WARNING: This post contains some of the most beautiful music there ever was.
Monday was a perfect example of idiot conservatives making idiots of themselves. No wonder we sometimes have a bad reputation. I am beginning to suspect some of it is richly deserved.
EXHIBIT #1: NYC Stagehands
Upfront: The Pink Flamingo does not approve of unions. I think they are inflationary, and basically criminal. I also am well aware what stage hands do at the Metropolitan Opera. Their job is highly technical, critical, and there would be no show without them. It is that simple. In a world where the stars sign autographs and pose for photos, grace the cover of multi-national publications, there would be no show without the stage-hand.
The Pink Flamingo is beginning to wonder what kind of tea these partiers are drinking. If they were eating “brownies” we know what is in them. These folks are not quite sober or rational. It all began with an article in the NYTimes about union wages in NYC for stagehands at Lincoln Center and Carnegie Hall. Naturally the far right is using it as a way to pound the unions.
“…What they do is essential but unremarkable. Turns out that it is remarkably well-paid, however. Would you believe $422,599 a year? Plus $107,445 in benefits and deferred compensation?…Four other guys, two of them carpenters, two electricians, are paid somewhat lesser amounts, ranging down to $327,257, plus $76,459 in benefits and deferred compensation, for the junior member of the team, John Goodson, an electrician…. Gillinson, who doubles as artistic director, was paid $946,581, nearly twice as much as O’Connell, the props manager, but not out of line for top arts executives in Manhattan.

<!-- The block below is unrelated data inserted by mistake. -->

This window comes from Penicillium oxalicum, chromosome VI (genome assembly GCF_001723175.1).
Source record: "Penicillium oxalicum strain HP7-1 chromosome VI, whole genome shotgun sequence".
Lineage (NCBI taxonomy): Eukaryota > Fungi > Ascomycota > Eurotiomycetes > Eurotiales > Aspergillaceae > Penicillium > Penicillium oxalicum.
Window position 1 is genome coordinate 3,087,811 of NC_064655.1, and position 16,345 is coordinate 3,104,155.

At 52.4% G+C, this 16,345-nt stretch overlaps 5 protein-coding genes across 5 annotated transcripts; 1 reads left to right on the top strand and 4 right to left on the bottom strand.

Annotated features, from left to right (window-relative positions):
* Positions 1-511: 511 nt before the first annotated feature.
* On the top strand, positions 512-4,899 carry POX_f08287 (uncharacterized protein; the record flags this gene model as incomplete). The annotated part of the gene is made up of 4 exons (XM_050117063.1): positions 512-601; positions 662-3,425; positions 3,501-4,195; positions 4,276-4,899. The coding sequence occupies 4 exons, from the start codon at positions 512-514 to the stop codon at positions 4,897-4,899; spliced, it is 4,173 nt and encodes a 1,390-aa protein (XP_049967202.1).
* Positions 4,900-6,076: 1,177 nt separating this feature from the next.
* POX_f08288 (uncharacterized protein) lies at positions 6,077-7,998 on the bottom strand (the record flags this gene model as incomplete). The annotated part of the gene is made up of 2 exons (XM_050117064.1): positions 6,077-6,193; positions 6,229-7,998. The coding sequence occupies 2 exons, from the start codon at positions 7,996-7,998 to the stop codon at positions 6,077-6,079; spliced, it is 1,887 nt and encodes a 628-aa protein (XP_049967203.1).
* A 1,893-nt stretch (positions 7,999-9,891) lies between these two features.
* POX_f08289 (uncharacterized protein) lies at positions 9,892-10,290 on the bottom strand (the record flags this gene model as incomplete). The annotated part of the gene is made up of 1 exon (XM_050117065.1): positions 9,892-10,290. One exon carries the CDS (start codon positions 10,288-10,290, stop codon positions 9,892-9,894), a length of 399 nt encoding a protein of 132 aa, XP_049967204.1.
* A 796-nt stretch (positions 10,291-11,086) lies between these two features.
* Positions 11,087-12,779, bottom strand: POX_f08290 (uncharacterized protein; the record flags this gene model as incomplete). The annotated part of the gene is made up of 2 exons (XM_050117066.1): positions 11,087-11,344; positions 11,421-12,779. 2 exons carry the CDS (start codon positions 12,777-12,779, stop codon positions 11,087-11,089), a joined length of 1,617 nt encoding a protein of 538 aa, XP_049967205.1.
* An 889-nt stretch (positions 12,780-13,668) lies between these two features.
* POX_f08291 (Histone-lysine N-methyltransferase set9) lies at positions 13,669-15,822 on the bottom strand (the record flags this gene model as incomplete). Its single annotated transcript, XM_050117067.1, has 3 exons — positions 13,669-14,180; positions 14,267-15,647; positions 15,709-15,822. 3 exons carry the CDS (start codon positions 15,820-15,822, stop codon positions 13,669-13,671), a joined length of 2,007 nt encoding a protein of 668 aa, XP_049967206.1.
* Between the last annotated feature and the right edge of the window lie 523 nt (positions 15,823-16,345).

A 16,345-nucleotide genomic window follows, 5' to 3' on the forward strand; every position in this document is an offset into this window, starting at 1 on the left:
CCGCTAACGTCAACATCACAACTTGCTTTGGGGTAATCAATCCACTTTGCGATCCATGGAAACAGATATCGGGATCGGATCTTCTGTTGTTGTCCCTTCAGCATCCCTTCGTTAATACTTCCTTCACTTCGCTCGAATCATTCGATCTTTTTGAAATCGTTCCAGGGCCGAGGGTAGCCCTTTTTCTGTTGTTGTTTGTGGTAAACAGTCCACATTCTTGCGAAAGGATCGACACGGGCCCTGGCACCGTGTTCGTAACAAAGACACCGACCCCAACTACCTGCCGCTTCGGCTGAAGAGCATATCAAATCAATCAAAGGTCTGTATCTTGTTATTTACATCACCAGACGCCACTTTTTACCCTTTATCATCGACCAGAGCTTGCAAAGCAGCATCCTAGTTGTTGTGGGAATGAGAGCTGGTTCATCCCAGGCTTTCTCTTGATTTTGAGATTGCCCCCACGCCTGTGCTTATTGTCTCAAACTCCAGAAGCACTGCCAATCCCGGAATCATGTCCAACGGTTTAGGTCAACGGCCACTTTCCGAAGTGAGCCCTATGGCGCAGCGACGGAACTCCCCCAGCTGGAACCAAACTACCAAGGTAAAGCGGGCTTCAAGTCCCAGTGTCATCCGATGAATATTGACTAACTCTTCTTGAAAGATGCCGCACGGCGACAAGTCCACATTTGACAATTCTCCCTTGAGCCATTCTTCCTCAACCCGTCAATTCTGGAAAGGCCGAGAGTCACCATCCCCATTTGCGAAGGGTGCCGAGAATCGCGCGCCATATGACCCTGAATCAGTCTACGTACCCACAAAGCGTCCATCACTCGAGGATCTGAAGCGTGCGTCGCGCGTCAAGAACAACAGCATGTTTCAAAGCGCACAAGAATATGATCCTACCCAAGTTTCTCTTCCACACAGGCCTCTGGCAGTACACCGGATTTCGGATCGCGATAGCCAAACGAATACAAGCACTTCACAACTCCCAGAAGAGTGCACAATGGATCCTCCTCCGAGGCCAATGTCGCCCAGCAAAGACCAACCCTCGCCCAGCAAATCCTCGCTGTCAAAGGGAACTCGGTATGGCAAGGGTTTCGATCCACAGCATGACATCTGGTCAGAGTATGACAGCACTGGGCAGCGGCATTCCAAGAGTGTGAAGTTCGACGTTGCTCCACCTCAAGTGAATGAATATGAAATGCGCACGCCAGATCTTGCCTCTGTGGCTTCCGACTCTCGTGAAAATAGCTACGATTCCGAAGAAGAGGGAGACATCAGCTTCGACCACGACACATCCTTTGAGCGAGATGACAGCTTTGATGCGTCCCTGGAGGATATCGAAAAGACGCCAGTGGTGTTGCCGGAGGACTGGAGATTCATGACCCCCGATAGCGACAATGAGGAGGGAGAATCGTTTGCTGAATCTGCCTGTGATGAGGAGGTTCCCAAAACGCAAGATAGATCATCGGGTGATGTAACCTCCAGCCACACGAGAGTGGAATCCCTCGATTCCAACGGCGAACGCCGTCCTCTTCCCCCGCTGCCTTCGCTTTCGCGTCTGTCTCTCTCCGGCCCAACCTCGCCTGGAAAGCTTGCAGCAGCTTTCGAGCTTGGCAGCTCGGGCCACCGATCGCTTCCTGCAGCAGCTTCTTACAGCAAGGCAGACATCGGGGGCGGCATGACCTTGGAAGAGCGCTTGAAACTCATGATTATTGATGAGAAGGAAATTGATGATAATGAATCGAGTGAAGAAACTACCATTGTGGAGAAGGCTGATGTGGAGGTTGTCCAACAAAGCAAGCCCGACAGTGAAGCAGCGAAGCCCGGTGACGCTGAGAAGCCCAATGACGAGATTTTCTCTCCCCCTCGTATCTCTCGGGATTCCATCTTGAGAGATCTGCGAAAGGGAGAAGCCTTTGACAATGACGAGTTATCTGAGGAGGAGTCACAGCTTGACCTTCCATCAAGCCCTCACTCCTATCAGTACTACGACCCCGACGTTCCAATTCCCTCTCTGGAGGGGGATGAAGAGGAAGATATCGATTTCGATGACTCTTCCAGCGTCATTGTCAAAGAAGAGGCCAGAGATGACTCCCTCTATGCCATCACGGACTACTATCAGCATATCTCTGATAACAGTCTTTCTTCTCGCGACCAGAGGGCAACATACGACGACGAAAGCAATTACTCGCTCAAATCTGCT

The Carnegie stagehands’ pay was something else again, but not, as it turns out, unique. At Avery Fisher Hall and Alice Tully Hall in Lincoln Center, the average stagehand salary and benefits package is $290,000 a year….
Across the plaza at the Metropolitan Opera, a spokesman said stagehands rarely broke into the top-five category. But a couple of years ago, one did. The props master, James Blumenfeld, got $334,000 at that time, including some vacation back pay….That means that a substantial portion of the sums we pay for tickets is going for stagehand pay, even as we are asked to increase contributions to make up for recession deficits.
Sir Clive Gillinson, who was knighted by Queen Elizabeth II four years ago, says Carnegie Hall’s five high-paid stagehands are the only permanent stagehands the building has. Hiring part-timers on a permanent basis is impractical, he says, because the number and types of productions cannot be predicted from year to year.
He also maintains that it would be no less expensive to hire other stagehands to fill in as needed for the permanent five. The work has to be done, for three stages, with 800 events a season, and it requires expertise and experience.
The five men practically live in the building in season, often working from 8 a.m. to past midnight. Their average workweek is 80 hours. After 40 hours, the pay goes up to time-and-a-half, then to double or triple time. They get extra pay for recordings made in the hall.
However, given the accommodations that members of other unions are making in the recession, on both sides of the Hudson and nationally, it would seem that the stages of Carnegie Hall and Lincoln Center could be adequately served by men paid less than $300,000 to $500,000 a year….”
Take Hyscience (please) which is usually fairly rational. When those Long Island Iced Teas are circulated… well?
While the Metropolitan Opera does receive some funding from NYC, its principle funds come from the endowment, ticket sales, and private donations. Hyscience thinks stage hands aren’t worth what they are being paid in NYC. This following is the story of one of them – Joe Volpe: